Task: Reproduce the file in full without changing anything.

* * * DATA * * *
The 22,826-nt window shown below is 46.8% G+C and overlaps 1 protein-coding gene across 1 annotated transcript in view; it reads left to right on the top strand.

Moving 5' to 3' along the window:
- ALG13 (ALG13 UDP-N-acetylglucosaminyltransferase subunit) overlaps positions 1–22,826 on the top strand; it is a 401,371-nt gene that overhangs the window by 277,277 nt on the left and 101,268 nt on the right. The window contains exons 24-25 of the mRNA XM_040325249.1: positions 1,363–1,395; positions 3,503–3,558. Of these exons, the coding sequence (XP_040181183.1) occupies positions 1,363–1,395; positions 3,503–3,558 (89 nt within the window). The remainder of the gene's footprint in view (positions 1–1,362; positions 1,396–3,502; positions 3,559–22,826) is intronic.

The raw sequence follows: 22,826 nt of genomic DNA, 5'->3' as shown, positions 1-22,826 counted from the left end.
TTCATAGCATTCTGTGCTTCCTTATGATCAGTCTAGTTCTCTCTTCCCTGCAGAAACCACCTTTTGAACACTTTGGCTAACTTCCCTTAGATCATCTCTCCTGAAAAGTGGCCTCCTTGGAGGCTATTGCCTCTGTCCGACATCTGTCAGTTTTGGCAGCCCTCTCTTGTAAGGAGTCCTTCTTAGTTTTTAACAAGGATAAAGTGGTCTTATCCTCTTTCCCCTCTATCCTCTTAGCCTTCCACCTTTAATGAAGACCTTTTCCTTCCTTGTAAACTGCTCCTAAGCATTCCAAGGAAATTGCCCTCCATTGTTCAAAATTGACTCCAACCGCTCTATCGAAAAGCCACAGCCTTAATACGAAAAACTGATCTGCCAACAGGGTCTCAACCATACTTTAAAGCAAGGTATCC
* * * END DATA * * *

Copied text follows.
The 22,826-nt window shown below is 46.8% G+C and overlaps 1 protein-coding gene across 1 annotated transcript in view; it reads left to right on the top strand.

Moving 5' to 3' along the window:
- ALG13 (ALG13 UDP-N-acetylglucosaminyltransferase subunit) overlaps positions 1–22,826 on the top strand; it is a 401,371-nt gene that overhangs the window by 277,277 nt on the left and 101,268 nt on the right. The window contains exons 24-25 of the mRNA XM_040325249.1: positions 1,363–1,395; positions 3,503–3,558. Of these exons, the coding sequence (XP_040181183.1) occupies positions 1,363–1,395; positions 3,503–3,558 (89 nt within the window). The remainder of the gene's footprint in view (positions 1–1,362; positions 1,396–3,502; positions 3,559–22,826) is intronic.

The raw sequence follows: 22,826 nt of genomic DNA, 5'->3' as shown, positions 1-22,826 counted from the left end.
TTCATAGCATTCTGTGCTTCCTTATGATCAGTCTAGTTCTCTCTTCCCTGCAGAAACCACCTTTTGAACACTTTGGCTAACTTCCCTTAGATCATCTCTCCTGAAAAGTGGCCTCCTTGGAGGCTATTGCCTCTGTCCGACATCTGTCAGTTTTGGCAGCCCTCTCTTGTAAGGAGTCCTTCTTAGTTTTTAACAAGGATAAAGTGGTCTTATCCTCTTTCCCCTCTATCCTCTTAGCCTTCCACCTTTAATGAAGACCTTTTCCTTCCTTGTAAACTGCTCCTAAGCATTCCAAGGAAATTGCCCTCCATTGTTCAAAATTGACTCCAACCGCTCTATCGAAAAGCCACAGCCTTAATACGAAAAACTGATCTGCCAACAGGGTCTCAACCATACTTTAAAGCAAGGTATCC